On 25 June 2015, Sulabha Kadam, a health worker in Mumbai who works with the Navnirman Samaj Vikas Kendra (NSVK) —a non-governmental organisation that works with the state government to provide access to medical treatment in slums—hiked up a hillock to the house of a 35-year-old woman who was suspected of having tuberculosis. She was told that no one in the house was sick. Twenty days later, when Kadam stopped by the house as part of a regular follow-up, she found the woman lying on a cot unable to move. Kadam had the woman’s sputum checked. She tested positive for tuberculosis.
“It is only after these women are so sick that they decide to do something about it. I do not understand how her husband, who works as a rickshaw driver, could ignore her condition for so long. Only when she could not move at all did he take interest. This woman possibly had TB for months before she was diagnosed,” said Kadam. Kadam works as a Directly Observed Treatment (DOTS) provider for anti-tuberculosis medicines at NSVK and regularly goes into the community to ask people if someone in a family has a persistent cough, fever, or other symptoms related to the disease. These cases are then referred to a government hospital or laboratory.
The 35-year old, who weighed just 35 kilograms at the time of diagnosis, said she had been having bouts of vomiting for a long time and that the private doctors she consulted had told her that there was “nothing wrong” with her. Only after taking anti-tuberculosis medicines for about 10 days was she able to get out of the bed, and even bathe herself. During this time, the responsibility of taking care of the household chores and of her four other daughters fell on her 12-year-old daughter.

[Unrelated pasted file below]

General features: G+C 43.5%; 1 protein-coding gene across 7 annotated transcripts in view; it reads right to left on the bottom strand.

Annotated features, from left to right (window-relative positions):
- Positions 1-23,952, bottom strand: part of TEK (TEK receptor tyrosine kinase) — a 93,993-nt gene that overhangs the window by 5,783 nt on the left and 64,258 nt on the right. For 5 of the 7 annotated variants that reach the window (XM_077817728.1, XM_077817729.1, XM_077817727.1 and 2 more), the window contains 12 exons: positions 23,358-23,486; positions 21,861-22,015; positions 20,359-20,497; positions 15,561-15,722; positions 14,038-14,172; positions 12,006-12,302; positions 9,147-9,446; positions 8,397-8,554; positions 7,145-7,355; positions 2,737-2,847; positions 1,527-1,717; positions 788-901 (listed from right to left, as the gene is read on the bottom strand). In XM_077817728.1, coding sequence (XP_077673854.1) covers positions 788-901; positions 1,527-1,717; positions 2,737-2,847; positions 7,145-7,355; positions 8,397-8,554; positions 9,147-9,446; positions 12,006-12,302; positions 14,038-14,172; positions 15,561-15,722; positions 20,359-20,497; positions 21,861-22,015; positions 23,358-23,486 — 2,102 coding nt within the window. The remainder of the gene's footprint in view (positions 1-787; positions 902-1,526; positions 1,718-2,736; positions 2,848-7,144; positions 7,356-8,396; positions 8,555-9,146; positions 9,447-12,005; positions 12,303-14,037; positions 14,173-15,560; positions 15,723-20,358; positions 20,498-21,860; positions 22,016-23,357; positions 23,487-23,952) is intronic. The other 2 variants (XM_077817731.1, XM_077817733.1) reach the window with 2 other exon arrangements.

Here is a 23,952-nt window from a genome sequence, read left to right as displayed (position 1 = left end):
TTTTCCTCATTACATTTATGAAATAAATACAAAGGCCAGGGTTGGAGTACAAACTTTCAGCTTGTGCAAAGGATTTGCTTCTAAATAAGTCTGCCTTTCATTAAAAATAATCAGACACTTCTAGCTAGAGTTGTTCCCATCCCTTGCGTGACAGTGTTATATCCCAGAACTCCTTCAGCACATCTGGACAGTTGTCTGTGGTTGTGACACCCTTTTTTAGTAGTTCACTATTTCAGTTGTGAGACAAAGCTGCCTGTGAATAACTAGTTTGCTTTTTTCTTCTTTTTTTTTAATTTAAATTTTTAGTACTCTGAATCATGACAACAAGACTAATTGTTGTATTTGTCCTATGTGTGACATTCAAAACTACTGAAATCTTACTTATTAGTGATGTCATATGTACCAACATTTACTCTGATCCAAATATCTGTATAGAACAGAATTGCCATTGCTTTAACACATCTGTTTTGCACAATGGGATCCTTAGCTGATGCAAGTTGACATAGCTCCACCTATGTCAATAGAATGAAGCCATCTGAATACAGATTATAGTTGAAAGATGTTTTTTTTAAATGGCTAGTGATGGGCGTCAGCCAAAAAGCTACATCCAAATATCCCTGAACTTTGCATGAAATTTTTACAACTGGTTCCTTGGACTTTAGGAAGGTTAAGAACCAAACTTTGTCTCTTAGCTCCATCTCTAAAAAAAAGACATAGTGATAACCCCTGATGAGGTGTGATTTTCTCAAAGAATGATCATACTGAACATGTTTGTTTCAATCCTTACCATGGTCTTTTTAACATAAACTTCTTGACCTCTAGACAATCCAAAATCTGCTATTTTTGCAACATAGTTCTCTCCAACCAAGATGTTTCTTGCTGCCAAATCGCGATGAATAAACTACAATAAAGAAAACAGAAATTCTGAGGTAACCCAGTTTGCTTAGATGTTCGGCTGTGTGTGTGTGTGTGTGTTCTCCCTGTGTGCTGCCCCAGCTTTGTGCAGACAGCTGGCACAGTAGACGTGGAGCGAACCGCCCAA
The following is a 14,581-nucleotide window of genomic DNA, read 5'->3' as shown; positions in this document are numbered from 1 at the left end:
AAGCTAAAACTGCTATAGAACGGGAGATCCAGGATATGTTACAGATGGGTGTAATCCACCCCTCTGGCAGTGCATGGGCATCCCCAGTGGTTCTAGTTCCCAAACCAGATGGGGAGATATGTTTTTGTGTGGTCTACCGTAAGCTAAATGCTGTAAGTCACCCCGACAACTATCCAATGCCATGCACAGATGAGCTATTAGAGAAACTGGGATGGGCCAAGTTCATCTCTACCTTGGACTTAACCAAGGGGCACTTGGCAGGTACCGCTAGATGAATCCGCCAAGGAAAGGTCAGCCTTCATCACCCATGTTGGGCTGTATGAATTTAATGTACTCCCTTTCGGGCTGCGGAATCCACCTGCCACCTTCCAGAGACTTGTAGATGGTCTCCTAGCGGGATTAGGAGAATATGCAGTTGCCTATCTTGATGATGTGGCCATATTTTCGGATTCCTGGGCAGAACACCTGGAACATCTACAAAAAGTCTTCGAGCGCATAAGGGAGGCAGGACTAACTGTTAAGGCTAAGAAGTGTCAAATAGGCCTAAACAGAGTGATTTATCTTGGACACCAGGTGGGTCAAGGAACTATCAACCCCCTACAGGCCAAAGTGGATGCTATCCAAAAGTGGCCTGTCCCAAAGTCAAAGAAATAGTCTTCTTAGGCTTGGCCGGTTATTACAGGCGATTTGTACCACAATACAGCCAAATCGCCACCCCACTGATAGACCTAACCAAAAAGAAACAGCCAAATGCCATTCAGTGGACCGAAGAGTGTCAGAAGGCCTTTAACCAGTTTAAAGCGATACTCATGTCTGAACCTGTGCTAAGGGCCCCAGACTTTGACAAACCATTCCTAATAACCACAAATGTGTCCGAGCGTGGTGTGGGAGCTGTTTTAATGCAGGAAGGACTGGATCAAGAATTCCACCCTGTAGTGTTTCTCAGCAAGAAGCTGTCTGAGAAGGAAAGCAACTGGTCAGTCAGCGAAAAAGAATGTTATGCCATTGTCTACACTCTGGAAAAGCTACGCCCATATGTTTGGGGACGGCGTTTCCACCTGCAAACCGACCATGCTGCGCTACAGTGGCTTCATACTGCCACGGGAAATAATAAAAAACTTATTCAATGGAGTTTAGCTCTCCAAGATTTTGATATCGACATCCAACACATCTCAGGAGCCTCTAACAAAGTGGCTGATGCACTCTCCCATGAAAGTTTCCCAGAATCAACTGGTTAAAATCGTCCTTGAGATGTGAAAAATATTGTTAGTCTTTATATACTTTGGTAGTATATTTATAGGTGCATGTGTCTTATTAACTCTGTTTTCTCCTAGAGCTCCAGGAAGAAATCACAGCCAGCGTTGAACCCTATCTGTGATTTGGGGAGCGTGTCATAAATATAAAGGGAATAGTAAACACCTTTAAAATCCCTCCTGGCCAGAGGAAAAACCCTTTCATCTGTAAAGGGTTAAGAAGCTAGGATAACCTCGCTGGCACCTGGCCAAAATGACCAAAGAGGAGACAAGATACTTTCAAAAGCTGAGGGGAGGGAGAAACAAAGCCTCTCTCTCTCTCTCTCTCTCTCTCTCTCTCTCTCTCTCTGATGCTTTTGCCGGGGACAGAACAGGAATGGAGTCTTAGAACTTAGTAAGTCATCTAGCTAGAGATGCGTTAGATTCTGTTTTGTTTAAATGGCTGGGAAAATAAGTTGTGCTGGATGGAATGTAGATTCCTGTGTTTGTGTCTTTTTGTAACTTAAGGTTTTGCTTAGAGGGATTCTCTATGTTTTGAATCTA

According to the 2014 World Health Organisation (WHO) Global Tuberculosis Report, India has the highest burden of tuberculosis with an estimated 2.16 million cases out of a global incidence of 9 million. Despite its prevalence, the stigma surrounding tuberculosis is such that patients often delay or deny themselves treatment even after diagnosis, rather than admit the cause of their ailment. Experts, in several studies, attribute this to a lack of knowledge regarding the disease’s transmission and its infectious nature. These studies further claim that a part of this stigma is also due to the association of tuberculosis with poverty: although the disease trickles across all classes of society, the poor are at greatest risk, both because they are in greater contact with other sufferers (due to factors such as overcrowding at home, at work, during commutes and socialising), and due to their weakened immune system resulting from poor nutrition.
The stigma of tuberculosis dates back to the early nineteenth century, with the emergence of colloquial names such as “white plague”, with reference to the pallor common among tuberculosis patients, and “consumption”, reflecting the atrophy of an infected body. This engendered fear of the disease and those with it, according to a 2011 Lancet paper exploring the stigma of tuberculosis the world over. “When people are stigmatised for having a particular disease there is usually an implicit assumption that they have brought it upon themselves and this helps justify the stigmatisation. So, it becomes a socially constructed, self-fulfilling process,” said Anna Waldstein, medical anthropologist from the University of Kent, UK, who is quoted in the Lancet paper. Of this stigma, women are the worst affected. Health workers in Mumbai and Delhi say that, when confronted with the diagnosis of tuberculosis, many women ignore it.